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Showing posts from September, 2009

6th Issue of BSD Magazine

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The 6th issue of BSD Magazine is available now. This edition has several great articles. I liked Jan Stedehouder's article on Triple booting Windows 7, Ubuntu 9.04 and PC-BSD 7.1 , Christian Brueffer's article on FreeBSD Security Event Auditing , and the Questions and Answer Session of the BSD Certification Group Community with Dru Lavigne and Mikel King. I've been working with the editor at BSD Magazine to publish my articles on keeping FreeBSD up-to-date, so I expect to see them in print within the next few months.

Hakin9 Extended Edition in Stores

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Hakin9 published an "extended edition" magazine recently. This "best of" issue is 218 pages long and contains a nice selection of past articles. Although the writing isn't as uniformly smooth as one would find in the late, great Sys Admin magazine, I continue to find interesting articles in Hakin9. (By "smooth" I mean that articles written by non-native speakers tend to reflect that English isn't their first language. Hakin9 might consider hiring a native English copyeditor to rework articles prior to publication.) There's really no other printed security periodical like Hakin9. The technical level is higher than that of 2600 magazine, for example. You don't find articles on security management like you might in Information Security Magazine or SC Magazine, either.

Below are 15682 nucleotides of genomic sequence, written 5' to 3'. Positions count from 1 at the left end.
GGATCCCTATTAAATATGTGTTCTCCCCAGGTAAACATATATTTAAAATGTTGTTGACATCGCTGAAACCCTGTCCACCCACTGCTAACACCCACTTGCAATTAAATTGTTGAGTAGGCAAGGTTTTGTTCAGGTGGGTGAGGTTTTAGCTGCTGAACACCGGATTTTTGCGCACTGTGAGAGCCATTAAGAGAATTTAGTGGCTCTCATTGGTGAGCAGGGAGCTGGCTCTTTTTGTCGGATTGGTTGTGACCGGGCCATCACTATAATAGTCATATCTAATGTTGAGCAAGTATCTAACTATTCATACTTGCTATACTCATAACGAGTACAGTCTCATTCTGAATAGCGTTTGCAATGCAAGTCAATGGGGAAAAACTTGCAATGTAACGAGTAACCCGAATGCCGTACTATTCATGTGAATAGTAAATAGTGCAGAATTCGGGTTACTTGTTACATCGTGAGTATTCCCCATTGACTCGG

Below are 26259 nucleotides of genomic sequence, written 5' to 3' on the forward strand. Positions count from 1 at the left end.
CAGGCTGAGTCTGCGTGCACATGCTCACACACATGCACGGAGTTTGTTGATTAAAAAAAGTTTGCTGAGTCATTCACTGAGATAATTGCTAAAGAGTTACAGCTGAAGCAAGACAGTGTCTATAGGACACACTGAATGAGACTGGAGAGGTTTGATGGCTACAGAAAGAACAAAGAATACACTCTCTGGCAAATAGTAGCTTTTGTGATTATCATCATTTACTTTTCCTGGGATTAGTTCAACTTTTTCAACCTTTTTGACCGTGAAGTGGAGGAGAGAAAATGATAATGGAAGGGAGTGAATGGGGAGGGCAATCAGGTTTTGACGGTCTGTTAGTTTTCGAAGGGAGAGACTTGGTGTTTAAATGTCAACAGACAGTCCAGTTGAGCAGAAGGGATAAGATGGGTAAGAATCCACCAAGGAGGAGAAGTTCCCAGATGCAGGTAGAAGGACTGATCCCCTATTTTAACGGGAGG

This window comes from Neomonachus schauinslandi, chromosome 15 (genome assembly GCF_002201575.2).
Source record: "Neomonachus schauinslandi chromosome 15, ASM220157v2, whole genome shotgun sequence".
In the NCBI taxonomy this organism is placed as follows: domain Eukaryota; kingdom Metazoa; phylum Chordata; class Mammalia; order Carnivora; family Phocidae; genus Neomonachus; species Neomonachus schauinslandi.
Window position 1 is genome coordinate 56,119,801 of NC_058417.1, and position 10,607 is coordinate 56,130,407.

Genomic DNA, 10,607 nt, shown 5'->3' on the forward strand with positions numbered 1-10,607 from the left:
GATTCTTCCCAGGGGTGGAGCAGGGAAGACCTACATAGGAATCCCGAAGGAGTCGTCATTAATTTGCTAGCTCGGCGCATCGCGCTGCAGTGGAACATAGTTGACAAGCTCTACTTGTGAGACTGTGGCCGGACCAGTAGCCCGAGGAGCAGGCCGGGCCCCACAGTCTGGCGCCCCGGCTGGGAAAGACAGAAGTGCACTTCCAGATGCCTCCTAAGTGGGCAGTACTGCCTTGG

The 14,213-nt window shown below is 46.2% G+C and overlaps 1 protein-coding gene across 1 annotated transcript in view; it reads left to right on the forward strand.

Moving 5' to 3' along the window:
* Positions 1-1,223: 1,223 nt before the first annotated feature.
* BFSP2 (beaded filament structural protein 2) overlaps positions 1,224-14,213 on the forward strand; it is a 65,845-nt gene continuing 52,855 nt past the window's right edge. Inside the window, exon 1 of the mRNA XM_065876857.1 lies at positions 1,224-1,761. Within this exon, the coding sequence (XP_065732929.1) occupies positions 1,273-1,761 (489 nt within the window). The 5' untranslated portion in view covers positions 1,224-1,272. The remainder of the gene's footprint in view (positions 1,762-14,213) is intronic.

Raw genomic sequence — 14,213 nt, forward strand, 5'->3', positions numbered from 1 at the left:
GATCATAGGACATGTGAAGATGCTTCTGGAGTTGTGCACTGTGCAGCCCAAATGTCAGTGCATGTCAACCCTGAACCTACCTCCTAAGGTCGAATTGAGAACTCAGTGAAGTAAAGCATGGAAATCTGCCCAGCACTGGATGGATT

Security Information and Event Management (SIEM) Position in GE-CIRT